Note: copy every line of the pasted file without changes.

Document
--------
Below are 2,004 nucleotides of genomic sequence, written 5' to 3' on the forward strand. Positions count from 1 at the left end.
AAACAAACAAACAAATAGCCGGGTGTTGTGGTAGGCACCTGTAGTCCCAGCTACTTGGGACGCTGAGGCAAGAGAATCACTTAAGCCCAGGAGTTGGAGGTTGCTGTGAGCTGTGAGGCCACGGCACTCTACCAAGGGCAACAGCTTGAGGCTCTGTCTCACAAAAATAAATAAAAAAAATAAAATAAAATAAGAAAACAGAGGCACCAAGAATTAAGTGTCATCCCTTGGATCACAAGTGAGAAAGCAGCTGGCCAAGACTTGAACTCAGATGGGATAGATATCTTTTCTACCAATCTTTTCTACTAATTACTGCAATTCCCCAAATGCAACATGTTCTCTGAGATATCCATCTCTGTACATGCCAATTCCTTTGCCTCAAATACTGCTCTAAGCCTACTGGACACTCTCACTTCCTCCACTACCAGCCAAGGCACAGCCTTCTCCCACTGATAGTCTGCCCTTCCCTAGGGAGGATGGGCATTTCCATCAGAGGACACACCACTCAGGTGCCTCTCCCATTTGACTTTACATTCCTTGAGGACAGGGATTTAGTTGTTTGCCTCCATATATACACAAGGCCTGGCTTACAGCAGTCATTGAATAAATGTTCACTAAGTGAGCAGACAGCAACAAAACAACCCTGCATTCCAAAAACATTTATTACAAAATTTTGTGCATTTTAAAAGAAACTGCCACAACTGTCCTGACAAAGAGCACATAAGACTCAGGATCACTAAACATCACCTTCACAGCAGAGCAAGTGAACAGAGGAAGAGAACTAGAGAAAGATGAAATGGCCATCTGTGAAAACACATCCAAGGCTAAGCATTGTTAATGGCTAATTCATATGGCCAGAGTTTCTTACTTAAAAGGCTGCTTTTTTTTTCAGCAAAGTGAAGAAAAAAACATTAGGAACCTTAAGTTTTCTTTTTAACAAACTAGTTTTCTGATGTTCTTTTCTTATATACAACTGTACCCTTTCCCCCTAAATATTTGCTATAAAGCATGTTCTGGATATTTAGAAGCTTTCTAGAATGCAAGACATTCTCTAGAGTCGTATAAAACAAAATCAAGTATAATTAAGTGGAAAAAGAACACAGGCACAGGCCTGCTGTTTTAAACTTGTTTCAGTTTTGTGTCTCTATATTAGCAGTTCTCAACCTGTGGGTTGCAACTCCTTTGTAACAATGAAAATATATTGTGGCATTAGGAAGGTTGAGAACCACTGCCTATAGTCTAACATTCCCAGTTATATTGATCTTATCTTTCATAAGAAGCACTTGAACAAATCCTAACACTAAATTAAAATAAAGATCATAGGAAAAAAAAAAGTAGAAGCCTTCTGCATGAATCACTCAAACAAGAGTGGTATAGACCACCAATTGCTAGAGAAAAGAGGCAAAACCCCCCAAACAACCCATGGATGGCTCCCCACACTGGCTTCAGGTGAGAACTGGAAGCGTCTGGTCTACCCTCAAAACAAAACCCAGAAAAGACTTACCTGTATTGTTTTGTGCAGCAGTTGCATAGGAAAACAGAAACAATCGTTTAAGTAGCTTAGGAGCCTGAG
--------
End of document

Below are 2,004 nucleotides of genomic sequence, written 5' to 3' on the forward strand. Positions count from 1 at the left end.
AAACAAACAAACAAATAGCCGGGTGTTGTGGTAGGCACCTGTAGTCCCAGCTACTTGGGACGCTGAGGCAAGAGAATCACTTAAGCCCAGGAGTTGGAGGTTGCTGTGAGCTGTGAGGCCACGGCACTCTACCAAGGGCAACAGCTTGAGGCTCTGTCTCACAAAAATAAATAAAAAAAATAAAATAAAATAAGAAAACAGAGGCACCAAGAATTAAGTGTCATCCCTTGGATCACAAGTGAGAAAGCAGCTGGCCAAGACTTGAACTCAGATGGGATAGATATCTTTTCTACCAATCTTTTCTACTAATTACTGCAATTCCCCAAATGCAACATGTTCTCTGAGATATCCATCTCTGTACATGCCAATTCCTTTGCCTCAAATACTGCTCTAAGCCTACTGGACACTCTCACTTCCTCCACTACCAGCCAAGGCACAGCCTTCTCCCACTGATAGTCTGCCCTTCCCTAGGGAGGATGGGCATTTCCATCAGAGGACACACCACTCAGGTGCCTCTCCCATTTGACTTTACATTCCTTGAGGACAGGGATTTAGTTGTTTGCCTCCATATATACACAAGGCCTGGCTTACAGCAGTCATTGAATAAATGTTCACTAAGTGAGCAGACAGCAACAAAACAACCCTGCATTCCAAAAACATTTATTACAAAATTTTGTGCATTTTAAAAGAAACTGCCACAACTGTCCTGACAAAGAGCACATAAGACTCAGGATCACTAAACATCACCTTCACAGCAGAGCAAGTGAACAGAGGAAGAGAACTAGAGAAAGATGAAATGGCCATCTGTGAAAACACATCCAAGGCTAAGCATTGTTAATGGCTAATTCATATGGCCAGAGTTTCTTACTTAAAAGGCTGCTTTTTTTTTCAGCAAAGTGAAGAAAAAAACATTAGGAACCTTAAGTTTTCTTTTTAACAAACTAGTTTTCTGATGTTCTTTTCTTATATACAACTGTACCCTTTCCCCCTAAATATTTGCTATAAAGCATGTTCTGGATATTTAGAAGCTTTCTAGAATGCAAGACATTCTCTAGAGTCGTATAAAACAAAATCAAGTATAATTAAGTGGAAAAAGAACACAGGCACAGGCCTGCTGTTTTAAACTTGTTTCAGTTTTGTGTCTCTATATTAGCAGTTCTCAACCTGTGGGTTGCAACTCCTTTGTAACAATGAAAATATATTGTGGCATTAGGAAGGTTGAGAACCACTGCCTATAGTCTAACATTCCCAGTTATATTGATCTTATCTTTCATAAGAAGCACTTGAACAAATCCTAACACTAAATTAAAATAAAGATCATAGGAAAAAAAAAAGTAGAAGCCTTCTGCATGAATCACTCAAACAAGAGTGGTATAGACCACCAATTGCTAGAGAAAAGAGGCAAAACCCCCCAAACAACCCATGGATGGCTCCCCACACTGGCTTCAGGTGAGAACTGGAAGCGTCTGGTCTACCCTCAAAACAAAACCCAGAAAAGACTTACCTGTATTGTTTTGTGCAGCAGTTGCATAGGAAAACAGAAACAATCGTTTAAGTAGCTTAGGAGCCTGAG